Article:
“I hate this[sic] fascit pigs, these parasites” and “Oh shut up fascist. I have no problem with ponzi talks and whinnings, but don’t drag the parasites that be into this, thanks.”
The “parasites” found Shavers to be guilty of running a Ponzi scheme and gave him a prison sentence as well as a fine of $40 million. At the time, however, it appears Raphael Nicolle was under the impression criminal law does not apply to bitcoin, and thus, seemingly, started thinking of his own operation:
“I just want to check if there were really 7000 btc deposited already. If they were, man I’m starting a ponz…. deposit offer right away. Can’t believe I bought my bitcoins.”
Followed be a serious Ponzi scheme suggestion we detailed at the start of the article.
What Happened at Bitfinex?
Little is known in regards to what exactly happened at Bitfinex four days after the shocking announcement. What is known is that approximately 120,000 bitcoins moved at the same time around mid-day on August the 2nd. There is no bitcoin address one can point to as the funds were withdrawn to thousands of addresses.
It is not at all clear how such “security breach” occurred. Bitfinex did not use cold wallets, but a 2 of 3 multi-sig scheme with BitGo. After speaking to BitGo, Emin Gün Sirer responded to our question on whether he could see how the 120,000 bitcoins could be withdrawn in one go considering the multisig as follows:
“I can’t see anything specifically because BFX [Bitfinex] has not made any of the addresses public, but they could not have been withdrawn in one go.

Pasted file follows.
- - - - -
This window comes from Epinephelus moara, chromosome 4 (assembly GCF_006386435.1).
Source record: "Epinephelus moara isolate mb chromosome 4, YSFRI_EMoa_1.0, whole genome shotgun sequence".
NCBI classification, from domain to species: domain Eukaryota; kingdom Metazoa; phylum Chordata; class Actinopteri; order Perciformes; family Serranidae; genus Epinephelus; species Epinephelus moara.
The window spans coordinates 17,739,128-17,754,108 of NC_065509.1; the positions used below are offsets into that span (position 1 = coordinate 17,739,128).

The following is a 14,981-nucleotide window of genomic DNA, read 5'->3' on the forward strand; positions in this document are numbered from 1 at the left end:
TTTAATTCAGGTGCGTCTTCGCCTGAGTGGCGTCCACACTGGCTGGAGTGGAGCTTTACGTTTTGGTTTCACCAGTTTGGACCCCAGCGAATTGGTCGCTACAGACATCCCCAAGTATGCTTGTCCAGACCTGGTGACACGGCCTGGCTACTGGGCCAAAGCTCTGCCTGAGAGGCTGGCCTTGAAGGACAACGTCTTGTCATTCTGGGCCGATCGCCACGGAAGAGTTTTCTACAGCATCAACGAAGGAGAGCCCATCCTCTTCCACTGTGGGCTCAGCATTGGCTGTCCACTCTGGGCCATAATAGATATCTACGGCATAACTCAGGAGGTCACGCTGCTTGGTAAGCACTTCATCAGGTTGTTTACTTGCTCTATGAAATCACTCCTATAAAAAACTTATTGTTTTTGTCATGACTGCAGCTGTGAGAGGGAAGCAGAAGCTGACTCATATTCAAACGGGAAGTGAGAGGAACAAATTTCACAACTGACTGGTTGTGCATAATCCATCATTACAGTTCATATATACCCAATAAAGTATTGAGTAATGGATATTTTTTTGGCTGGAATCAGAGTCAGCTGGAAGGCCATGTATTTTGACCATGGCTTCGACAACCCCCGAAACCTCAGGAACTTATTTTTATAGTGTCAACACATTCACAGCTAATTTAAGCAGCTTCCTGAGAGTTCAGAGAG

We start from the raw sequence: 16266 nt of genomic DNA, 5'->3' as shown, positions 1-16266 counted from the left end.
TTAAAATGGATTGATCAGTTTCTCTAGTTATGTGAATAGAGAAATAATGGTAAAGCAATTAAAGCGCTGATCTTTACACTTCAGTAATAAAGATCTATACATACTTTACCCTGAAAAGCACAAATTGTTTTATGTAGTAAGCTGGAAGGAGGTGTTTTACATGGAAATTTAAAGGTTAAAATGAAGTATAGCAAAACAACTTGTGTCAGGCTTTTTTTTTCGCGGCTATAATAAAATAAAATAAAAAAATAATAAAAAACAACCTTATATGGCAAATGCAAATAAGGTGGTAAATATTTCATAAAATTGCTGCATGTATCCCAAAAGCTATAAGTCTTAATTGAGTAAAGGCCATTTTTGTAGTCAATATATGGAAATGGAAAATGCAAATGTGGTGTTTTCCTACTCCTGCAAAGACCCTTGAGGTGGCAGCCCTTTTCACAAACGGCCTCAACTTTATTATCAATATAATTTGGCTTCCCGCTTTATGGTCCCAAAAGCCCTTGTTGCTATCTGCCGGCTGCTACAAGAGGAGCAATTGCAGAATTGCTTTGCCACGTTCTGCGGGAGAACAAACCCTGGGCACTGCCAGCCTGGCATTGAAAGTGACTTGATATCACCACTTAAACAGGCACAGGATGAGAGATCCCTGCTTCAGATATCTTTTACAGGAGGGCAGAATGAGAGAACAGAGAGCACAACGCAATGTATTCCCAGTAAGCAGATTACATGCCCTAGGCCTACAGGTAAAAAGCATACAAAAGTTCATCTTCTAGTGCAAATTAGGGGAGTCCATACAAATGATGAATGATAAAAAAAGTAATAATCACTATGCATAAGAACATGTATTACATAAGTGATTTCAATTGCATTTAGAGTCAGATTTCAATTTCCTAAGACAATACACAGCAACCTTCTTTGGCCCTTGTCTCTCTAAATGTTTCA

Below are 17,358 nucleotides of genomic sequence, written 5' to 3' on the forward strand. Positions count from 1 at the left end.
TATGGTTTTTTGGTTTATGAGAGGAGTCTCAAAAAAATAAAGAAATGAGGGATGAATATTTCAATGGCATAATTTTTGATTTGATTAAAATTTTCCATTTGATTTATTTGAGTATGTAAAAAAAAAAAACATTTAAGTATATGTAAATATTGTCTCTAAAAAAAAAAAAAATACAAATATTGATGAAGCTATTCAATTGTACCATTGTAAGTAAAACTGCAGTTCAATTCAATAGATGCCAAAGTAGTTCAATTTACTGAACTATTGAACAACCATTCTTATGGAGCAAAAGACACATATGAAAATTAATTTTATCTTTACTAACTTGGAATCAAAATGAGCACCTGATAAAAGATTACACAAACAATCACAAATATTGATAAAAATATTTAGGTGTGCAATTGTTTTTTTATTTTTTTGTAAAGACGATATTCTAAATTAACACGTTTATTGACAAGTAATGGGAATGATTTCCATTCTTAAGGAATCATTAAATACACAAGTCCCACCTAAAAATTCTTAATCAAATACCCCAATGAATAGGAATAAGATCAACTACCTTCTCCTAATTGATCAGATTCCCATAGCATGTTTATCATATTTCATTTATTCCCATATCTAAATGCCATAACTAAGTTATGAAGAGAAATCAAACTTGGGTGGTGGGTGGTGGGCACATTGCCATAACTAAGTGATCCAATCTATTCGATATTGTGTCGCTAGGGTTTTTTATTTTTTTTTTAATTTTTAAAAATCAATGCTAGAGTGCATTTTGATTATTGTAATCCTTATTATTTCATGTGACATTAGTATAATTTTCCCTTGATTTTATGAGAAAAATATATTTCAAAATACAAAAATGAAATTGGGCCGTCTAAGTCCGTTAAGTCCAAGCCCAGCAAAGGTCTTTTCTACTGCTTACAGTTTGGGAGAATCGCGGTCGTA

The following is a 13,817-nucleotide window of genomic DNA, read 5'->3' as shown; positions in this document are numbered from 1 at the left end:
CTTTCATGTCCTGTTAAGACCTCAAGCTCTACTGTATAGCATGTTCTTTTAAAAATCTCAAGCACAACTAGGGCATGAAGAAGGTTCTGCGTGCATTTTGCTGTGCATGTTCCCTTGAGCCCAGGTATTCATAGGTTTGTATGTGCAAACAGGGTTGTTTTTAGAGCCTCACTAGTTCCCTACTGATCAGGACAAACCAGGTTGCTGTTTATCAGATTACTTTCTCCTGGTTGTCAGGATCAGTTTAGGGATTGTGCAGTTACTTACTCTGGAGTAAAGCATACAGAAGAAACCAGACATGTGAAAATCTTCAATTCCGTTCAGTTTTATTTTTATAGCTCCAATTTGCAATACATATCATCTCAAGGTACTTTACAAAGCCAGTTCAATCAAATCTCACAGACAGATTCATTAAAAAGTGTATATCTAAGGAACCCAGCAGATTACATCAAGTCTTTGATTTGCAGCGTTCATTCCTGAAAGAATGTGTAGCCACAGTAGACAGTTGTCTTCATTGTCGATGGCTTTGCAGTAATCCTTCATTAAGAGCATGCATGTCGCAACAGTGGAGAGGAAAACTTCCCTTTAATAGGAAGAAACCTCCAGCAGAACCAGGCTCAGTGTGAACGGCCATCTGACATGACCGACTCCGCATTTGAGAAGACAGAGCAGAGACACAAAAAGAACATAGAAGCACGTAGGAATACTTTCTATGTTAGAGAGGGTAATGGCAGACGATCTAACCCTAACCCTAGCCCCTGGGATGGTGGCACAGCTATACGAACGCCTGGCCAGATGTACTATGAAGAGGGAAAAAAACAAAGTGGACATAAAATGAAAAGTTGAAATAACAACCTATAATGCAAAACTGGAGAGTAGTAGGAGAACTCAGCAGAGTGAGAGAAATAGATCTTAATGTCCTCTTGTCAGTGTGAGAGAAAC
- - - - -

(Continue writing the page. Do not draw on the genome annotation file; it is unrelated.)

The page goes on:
BFX stored its coins in an account per user. Each account was protected by 3 keys, and 2 out of 3 keys were sufficient to move the funds. 1 key for user, 1 key for BFX, and 1 key for BitGo.
BFX had a special API key that allowed it to instruct BitGo to provide a signature programmatically. So a compromise at BFX meant that the attacker had (1) the BFX keys, one for each BFX user, and (2) the BFX->BitGo API key, which allowed BFX (and the hacker) to instruct BitGo to sign the transaction. That enabled the attacker to turn a compromise at one location (BFX) into many withdrawals.
The big question is: how did the attacker get around the daily spending limits that would normally have been enforced by BitGo if everything had worked as intended?
It seems that BitGo’s systems worked as intended here. So currently, all fingers are pointing to some kind of operational mismanagement on the BFX side, where the attacker was either never subjected to the daily limits, or else he managed to lift them by himself.”
There were at least two major outages at Bitfinex that sent Bitcoin’s price down by $100 twice in early June 2016. No explanation whatever has been provided by Bitfinex to explain why these outages happened nor was there any published follow up investigation.
Nor is it clear if any investigation has been launched by authorities in Hong Kong or US. As profiles already are being deleted, such as bitfinex’s ceo old twitter, a quick reaction by authorities would be crucial in order to preserve evidence of the theft of $70 million.
Featured image from Shutterstock.